Mixing Campy Derailleurs and Shimano/SRAM Cassettes



jondeefan

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Sep 8, 2010
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I have an approximately 8 year old Bianchi which uses the low end Campy parts and I am interested in buying new wheels. While I have replaced the front chainrings, I have not replaced the cassette. Because of increased options, can I buy a Shimano/SRAM compatible rear wheel with a Shimano/SRAM cassette and not change the Campy derailleurs?

Thanks in advance,
Tom
 

greglox

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Sep 7, 2010
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You have to check the sprocket spacing. When you shift from one gear to another, the dérailleur steps a certain amount of space. The amount of space is different for different number of sprockets and/or manufactures. There is some information on Sheldon Brown's site: Shimano Cassettes & Freehubs It is probably not complete, but should help.

If you can find a cassette that matches the campy spacing, I would think it would be possible...as long as the dérailleur can be adjusted such that the large and small sprockets are reachable.
 

alfeng

Well-Known Member
Jul 23, 2005
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jondeefan said:
I have an approximately 8 year old Bianchi which uses the low end Campy parts and I am interested in buying new wheels. While I have replaced the front chainrings, I have not replaced the cassette. Because of increased options, can I buy a Shimano/SRAM compatible rear wheel with a Shimano/SRAM cassette and not change the Campy derailleurs?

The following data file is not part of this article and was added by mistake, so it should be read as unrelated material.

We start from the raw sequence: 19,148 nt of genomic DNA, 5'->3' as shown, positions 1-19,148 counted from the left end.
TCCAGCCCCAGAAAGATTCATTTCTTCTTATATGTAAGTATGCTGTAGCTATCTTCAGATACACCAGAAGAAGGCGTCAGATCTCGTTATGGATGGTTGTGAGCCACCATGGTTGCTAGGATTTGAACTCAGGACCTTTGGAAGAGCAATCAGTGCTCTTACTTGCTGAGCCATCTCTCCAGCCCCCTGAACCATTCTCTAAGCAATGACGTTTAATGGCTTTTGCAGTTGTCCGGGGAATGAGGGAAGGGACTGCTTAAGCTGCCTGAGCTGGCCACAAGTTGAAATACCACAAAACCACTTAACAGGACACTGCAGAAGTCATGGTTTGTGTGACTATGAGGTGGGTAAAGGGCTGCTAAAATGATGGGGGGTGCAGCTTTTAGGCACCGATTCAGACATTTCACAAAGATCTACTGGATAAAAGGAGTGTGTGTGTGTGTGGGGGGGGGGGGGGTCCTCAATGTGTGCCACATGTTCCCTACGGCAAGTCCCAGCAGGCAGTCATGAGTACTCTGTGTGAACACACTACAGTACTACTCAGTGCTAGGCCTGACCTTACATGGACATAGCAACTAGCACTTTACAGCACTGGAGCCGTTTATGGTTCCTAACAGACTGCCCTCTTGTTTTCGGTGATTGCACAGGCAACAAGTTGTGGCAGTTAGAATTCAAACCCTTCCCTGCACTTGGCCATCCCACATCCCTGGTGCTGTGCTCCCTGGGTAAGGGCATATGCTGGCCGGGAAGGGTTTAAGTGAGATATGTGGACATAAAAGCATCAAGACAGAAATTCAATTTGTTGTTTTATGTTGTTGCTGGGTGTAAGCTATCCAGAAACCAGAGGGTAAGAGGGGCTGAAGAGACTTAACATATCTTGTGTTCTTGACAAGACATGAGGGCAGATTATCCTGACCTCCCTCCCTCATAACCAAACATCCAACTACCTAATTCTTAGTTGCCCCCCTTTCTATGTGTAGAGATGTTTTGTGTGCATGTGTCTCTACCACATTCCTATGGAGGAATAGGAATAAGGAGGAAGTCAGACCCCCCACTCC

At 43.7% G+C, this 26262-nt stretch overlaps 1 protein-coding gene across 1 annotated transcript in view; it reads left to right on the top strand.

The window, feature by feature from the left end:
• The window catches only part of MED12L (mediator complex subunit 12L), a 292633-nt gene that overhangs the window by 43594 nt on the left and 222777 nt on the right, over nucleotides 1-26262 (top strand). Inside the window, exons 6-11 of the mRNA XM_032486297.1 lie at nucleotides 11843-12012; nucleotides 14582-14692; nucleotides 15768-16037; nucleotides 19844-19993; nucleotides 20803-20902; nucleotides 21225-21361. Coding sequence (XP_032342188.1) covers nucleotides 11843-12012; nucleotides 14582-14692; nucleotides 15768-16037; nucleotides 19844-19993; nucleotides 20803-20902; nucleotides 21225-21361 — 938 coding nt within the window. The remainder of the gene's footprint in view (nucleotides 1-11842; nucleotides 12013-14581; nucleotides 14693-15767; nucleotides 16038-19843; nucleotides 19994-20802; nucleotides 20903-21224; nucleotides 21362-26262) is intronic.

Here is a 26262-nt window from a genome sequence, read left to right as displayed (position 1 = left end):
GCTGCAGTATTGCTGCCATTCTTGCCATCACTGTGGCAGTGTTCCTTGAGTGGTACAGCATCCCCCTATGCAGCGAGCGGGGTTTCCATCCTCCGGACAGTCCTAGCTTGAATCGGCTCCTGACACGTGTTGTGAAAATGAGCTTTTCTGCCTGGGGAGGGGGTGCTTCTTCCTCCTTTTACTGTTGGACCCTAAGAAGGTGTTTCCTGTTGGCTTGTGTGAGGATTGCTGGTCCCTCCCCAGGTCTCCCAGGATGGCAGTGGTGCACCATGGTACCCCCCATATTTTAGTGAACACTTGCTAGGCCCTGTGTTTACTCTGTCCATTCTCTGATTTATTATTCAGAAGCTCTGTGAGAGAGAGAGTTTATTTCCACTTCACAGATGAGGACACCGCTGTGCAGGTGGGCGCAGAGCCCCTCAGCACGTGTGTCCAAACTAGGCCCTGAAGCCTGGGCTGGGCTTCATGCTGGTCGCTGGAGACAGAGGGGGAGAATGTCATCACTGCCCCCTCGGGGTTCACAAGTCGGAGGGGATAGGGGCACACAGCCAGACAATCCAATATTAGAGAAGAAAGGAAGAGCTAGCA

The short answer is "Maybe."

Do you currently have 9-or-10-speed Campagnolo shifters?
 

jondeefan

New Member
Sep 8, 2010
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Thanks, I did not think about the sprocket spacing. It is something that I will have to research.


greglox said:
You have to check the sprocket spacing. When you shift from one gear to another, the dérailleur steps a certain amount of space. The amount of space is different for different number of sprockets and/or manufactures. There is some information on Sheldon Brown's site: Shimano Cassettes & Freehubs It is probably not complete, but should help.

If you can find a cassette that matches the campy spacing, I would think it would be possible...as long as the dérailleur can be adjusted such that the large and small sprockets are reachable.
 

alfeng

Well-Known Member
Jul 23, 2005
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jondeefan said:
Thanks for the reply. I have 9 speed Campagnolo shifter.
FWIW. Because Shimano has gone to great lengths to make shifting between cogs as efficient as possible, if you don't mind having access to only 8-out-of-9 cogs, you should be able to use a wheel with 9-speed Shimano cassette with your 9-speed Campagnolo shifters ...

You just have to adjust the STOPS + tweak the index to shift correctly between the smallest & second smallest cog ...

Done!

You'll probably lose use of the 6th (?) largest cog, but you probably won't notice its absence.
If in doubt, presuming you know someone who has a bike with a Shimano drivetrain, borrow the friend's rear wheel to confirm ...

If necessary, "borrow" a 9-speed Shimano/SRAM cassette from a MTB if you need absolute confirmation.
If you want to use all 9 cogs ...
If you use a '105' cassette (i.e., a cassette with separate cogs), you can cut shims from a soda-or-beer can (my apologies for not remembering who to provide attribution for this tip) ... the apparent thickness of the aluminum is ~0.2mm.

WHEELS MANUFACTURING made/(makes) replacement spacers which will allow you to restack a Shimano cassette to Campagnolo spacing. I had a set (maybe, they are still around here, somewhere) ... in a side-by-side comparision, the WM spacers seemed to be (IMO) the same thickness as the spacers in an 8-speed Shimano cassette ...